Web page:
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Salaried employee quit and now wants OT? Help! Trying to sue us for 100k

Last post 02-08-2013, 11:21 AM by TXHRGuy. 2 replies.
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  •  12-17-2012, 9:36 AM 11034

    jamie5136 is not online. Last active: 12-17-2012, 9:36 AM jamie5136



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  • Salaried employee quit and now wants OT? Help! Trying to sue us for 100k

    Our company hired a woman on a salaried basis as an HR person and a paralegal. For many years she excepted her yearly wage and never worked OT or ask for OT. As soon as she quit, she is now saying we owe her over 100k in OT!!! Our lawyers say we should pay up. (by the way, they helped her find a new job). I have never heard of such a thing in my life and it sounds like extortion to me. Help!
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  •  12-28-2012, 3:09 PM 11037 in reply to 11034

    editorial is not online. Last active: 04-16-2014, 11:51 AM editorial



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  • Re: Salaried employee quit and now wants OT? Help! Trying to sue us for 100k

    Jamie5136,

    Apparently your attorneys have determined that the person is non-exempt (most paralegals are) and that she worked, what, 3,000 hours of unpaid overtime?

    Do you have any records that might refute that number?

    For example:

    Computer login data

    Building entry security entries or

    Security video

    Also, you say she never worked OT; do you mean she never worked more than 40 hours in a week?

    Just some thoughts; not legal advice.

     

    Best wishes,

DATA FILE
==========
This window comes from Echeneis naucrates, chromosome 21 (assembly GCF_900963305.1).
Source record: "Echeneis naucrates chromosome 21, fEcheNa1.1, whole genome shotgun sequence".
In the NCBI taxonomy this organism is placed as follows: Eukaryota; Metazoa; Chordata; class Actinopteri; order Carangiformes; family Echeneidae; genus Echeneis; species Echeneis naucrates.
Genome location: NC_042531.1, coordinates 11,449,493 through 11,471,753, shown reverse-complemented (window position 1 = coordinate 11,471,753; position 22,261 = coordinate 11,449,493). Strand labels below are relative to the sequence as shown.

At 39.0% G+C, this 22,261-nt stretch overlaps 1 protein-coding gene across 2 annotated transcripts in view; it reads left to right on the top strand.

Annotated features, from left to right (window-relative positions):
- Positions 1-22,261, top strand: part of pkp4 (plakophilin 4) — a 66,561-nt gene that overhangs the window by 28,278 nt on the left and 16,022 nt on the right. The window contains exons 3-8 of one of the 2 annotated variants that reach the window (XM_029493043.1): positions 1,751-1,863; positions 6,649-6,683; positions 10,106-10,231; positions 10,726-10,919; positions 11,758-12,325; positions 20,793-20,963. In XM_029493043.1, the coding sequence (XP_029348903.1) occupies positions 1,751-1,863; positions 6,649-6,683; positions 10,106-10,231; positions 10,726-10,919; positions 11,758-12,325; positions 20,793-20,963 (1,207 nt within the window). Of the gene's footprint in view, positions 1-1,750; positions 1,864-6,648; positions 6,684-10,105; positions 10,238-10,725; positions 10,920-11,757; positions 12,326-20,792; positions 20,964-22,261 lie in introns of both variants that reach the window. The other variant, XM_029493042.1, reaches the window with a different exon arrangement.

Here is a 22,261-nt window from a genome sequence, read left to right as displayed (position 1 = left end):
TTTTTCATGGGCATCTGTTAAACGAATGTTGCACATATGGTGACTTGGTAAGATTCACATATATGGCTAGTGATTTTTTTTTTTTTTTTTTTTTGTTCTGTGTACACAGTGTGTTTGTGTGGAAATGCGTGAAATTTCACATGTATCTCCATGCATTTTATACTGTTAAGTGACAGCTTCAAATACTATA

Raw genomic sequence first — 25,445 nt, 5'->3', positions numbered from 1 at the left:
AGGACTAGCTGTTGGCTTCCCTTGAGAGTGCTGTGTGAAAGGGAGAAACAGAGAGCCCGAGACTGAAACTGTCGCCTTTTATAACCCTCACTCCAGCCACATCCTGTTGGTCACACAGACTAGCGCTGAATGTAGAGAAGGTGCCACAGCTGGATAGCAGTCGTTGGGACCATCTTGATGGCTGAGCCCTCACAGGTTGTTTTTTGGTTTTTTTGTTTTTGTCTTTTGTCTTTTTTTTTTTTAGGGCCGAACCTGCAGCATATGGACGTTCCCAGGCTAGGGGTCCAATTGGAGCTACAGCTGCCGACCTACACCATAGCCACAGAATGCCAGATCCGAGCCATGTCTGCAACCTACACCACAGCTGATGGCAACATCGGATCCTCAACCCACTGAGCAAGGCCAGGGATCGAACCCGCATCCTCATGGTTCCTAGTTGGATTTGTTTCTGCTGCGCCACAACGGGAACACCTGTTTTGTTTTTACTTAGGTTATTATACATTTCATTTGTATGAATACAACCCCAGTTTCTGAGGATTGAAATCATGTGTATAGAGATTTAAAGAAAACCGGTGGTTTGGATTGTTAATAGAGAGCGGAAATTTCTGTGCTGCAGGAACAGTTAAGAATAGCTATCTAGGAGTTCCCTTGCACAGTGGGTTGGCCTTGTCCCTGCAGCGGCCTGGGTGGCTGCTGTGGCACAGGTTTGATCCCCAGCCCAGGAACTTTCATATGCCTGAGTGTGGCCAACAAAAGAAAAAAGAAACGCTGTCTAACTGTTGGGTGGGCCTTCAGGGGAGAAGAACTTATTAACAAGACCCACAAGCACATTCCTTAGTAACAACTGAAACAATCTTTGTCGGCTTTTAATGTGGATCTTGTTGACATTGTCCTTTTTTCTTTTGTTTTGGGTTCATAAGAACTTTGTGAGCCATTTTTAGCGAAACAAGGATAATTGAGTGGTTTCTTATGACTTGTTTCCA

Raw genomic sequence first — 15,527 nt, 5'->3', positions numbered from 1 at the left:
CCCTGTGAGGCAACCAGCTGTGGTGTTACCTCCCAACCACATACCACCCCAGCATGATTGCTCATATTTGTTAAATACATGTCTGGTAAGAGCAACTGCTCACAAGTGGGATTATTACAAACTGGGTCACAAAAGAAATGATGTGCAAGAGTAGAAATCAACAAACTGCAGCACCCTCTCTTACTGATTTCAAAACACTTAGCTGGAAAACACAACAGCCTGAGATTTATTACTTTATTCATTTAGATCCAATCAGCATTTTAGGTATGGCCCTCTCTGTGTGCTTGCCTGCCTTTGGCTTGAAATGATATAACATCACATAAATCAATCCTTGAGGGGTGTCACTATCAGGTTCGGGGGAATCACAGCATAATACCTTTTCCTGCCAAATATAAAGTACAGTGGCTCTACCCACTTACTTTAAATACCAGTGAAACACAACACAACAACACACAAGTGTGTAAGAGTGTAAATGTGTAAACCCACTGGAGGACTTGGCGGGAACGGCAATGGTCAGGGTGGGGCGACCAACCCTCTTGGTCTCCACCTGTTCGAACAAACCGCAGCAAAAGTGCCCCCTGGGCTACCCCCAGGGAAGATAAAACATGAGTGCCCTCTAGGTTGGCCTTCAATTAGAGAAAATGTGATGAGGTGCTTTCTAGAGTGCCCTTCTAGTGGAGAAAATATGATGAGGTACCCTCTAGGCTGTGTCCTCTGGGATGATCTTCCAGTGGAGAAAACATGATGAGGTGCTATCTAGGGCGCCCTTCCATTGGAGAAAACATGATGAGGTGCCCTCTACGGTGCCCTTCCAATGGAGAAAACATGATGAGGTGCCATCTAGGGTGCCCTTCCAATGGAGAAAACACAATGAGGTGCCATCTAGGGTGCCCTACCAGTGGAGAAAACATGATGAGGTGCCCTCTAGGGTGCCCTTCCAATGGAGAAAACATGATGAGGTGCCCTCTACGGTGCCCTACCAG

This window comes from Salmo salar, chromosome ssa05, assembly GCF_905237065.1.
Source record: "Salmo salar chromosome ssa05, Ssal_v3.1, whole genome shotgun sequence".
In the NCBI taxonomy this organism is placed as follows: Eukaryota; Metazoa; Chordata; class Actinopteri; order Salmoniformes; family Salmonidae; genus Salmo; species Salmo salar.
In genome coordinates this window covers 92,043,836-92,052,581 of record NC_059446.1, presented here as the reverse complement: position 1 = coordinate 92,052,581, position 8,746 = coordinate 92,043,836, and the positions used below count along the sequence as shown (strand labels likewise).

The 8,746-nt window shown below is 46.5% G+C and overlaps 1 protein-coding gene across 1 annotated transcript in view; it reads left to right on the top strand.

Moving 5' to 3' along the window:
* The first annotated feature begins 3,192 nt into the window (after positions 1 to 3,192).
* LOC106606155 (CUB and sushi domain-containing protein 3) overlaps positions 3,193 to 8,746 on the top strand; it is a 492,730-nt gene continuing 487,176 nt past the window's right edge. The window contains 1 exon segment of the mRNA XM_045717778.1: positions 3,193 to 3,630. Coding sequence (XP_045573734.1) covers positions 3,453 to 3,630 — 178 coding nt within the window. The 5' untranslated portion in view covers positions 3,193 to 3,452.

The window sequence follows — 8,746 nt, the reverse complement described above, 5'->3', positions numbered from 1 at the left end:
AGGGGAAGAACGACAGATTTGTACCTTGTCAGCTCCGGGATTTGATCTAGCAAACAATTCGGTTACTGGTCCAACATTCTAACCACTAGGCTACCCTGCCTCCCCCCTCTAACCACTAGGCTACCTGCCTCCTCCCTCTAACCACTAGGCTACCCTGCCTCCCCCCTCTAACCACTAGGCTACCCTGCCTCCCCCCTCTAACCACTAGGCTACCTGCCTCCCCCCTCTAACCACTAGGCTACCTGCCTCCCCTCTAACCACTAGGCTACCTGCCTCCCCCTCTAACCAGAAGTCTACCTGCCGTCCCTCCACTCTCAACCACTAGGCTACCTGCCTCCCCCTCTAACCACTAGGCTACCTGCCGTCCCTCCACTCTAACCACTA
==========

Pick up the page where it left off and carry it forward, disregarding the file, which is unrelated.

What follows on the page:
Steve

     

     


    missmmc
  •  02-08-2013, 11:21 AM 11053 in reply to 11034

    TXHRGuy is not online. Last active: 05-23-2013, 4:36 PM TXHRGuy



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  • Re: Salaried employee quit and now wants OT? Help! Trying to sue us for 100k

    jamie5136:
    Our company hired a woman on a salaried basis as an HR person and a paralegal. For many years she excepted her yearly wage and never worked OT or ask for OT. As soon as she quit, she is now saying we owe her over 100k in OT!!! Our lawyers say we should pay up. (by the way, they helped her find a new job). I have never heard of such a thing in my life and it sounds like extortion to me. Help!

     

    Generally speaking, you may only pay an employee on a salary basis if that employee is exempt from the overtime and minimum wage provisions of the Fair Labor Standards Act.  In order to be exempt, the job must pass the duties test and the employee must be paid on the salary basis.

    If you have sufficiently violated the salary basis of pay in the past or if the job does not pass the duties test, then the job is not exempt and the worker is entitled to minimum wage and overtime pay.

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